Munnazar Ali, an official of the Archaeological Survey of India (ASI), which is in control of the monument, told PTI that Rivlin showed keen interest on its architecture and the inscriptions on it.
On the visitors' book, Rivlin expressed his "admiration" for the architectural wonder. Besides his wife Nechama Rivlin, the President was accompanied by other members of the Israeli delegation to India.
The Taj Mahal is an ivory-white marble mausoleum, commissioned in the early seventeenth century by Mughal emperor Shah Jahan to house the tomb of his favourite wife Mumtaz Mahal.
The Israeli President also visited Agra Water Works Treatment Plant at Sikandra. The facility uses Israeli innovative technology MBBR (moving bed bio reactor) installed by Aqwise which provides advanced water treatment solutions worldwide. Started in 2014, this plant caters to around two million people in Agra.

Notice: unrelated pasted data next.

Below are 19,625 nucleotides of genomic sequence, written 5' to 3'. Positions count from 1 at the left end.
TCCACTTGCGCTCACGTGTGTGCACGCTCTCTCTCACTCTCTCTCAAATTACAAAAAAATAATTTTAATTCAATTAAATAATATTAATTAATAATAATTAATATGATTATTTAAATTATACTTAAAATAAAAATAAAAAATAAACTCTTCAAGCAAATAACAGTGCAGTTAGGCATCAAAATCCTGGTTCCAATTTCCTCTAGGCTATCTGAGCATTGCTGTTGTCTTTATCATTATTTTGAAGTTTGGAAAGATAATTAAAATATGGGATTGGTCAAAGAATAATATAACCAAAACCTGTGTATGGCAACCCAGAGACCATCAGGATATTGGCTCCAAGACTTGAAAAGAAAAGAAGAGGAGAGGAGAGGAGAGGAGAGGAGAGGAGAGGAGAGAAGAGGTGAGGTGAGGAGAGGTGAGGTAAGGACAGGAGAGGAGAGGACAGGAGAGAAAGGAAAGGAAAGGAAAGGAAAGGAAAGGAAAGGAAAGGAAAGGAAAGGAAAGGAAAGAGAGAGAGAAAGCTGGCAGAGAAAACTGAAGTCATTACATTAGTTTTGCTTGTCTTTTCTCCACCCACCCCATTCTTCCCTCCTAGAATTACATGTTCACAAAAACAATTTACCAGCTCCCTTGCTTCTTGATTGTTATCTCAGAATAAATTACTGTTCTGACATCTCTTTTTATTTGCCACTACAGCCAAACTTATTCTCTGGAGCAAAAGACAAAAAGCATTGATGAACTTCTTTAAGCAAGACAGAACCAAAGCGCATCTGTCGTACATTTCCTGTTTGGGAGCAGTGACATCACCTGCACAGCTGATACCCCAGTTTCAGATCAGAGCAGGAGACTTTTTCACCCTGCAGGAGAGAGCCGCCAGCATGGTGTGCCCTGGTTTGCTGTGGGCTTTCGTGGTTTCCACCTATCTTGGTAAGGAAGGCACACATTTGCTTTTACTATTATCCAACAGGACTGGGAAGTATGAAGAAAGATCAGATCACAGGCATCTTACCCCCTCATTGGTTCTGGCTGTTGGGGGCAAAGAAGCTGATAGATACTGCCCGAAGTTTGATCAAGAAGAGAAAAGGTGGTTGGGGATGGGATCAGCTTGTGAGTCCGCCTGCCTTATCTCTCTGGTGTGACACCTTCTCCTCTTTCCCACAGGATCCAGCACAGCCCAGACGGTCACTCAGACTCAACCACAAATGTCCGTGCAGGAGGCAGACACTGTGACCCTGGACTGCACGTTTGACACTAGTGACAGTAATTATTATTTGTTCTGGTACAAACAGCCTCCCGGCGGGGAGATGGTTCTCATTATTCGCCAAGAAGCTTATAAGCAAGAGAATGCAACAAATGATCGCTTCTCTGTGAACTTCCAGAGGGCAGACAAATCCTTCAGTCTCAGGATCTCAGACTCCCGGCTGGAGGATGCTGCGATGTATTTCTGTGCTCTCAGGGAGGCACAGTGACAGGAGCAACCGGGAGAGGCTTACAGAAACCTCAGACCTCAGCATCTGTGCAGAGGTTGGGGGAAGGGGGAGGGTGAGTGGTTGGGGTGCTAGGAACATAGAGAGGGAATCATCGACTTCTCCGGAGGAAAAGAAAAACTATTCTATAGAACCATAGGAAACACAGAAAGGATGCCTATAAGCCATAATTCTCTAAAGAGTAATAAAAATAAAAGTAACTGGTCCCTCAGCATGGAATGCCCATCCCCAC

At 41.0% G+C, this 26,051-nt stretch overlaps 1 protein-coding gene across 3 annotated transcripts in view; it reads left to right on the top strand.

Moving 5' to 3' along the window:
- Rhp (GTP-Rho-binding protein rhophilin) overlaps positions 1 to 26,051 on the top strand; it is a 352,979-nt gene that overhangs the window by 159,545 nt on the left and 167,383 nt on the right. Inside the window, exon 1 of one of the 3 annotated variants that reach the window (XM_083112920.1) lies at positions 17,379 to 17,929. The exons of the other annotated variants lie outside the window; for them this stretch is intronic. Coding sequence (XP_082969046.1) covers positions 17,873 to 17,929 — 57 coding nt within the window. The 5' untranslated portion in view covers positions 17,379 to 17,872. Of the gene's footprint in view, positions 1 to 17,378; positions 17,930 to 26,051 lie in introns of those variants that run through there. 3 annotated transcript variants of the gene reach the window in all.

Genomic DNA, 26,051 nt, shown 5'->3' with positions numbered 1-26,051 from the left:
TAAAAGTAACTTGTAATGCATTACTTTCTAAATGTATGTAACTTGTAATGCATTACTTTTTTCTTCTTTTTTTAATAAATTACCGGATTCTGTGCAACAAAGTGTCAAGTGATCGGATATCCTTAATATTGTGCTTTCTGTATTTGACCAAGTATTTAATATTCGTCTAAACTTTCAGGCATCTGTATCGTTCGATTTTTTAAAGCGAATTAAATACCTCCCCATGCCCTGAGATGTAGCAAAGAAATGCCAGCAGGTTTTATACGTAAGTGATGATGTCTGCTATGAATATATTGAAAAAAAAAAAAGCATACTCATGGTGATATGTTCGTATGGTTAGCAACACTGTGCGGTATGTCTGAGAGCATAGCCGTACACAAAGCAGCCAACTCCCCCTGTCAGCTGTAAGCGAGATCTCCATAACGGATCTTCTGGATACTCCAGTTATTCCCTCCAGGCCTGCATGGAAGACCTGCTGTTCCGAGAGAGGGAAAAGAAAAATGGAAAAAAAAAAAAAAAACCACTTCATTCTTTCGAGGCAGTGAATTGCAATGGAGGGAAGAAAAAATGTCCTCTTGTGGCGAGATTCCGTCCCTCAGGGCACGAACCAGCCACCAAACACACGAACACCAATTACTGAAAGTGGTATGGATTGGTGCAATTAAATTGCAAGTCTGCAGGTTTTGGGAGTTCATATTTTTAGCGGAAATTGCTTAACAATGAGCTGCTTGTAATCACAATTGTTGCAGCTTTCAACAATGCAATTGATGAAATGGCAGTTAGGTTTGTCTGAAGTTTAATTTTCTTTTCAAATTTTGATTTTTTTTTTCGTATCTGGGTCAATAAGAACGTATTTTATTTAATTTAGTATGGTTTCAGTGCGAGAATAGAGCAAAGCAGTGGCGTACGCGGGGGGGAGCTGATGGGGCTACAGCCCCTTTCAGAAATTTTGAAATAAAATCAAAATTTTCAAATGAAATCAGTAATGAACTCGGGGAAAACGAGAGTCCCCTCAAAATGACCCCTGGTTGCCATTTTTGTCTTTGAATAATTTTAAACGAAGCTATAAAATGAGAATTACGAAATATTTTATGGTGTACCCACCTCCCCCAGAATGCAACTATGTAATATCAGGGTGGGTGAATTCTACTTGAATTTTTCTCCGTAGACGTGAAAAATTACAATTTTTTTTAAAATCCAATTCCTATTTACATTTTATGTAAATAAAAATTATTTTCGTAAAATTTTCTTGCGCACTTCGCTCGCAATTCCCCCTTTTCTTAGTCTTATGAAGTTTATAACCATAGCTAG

Rivlin said the plant was a manifestation of the bonds of friendship, partnership and collaboration between the two countries.
He also planted a 'kadamb' sapling to cement the bonds of friendship. Rivlin arrived in India on November 14 on an eight-day visit to India, the first by any Israeli President in nearly two decades.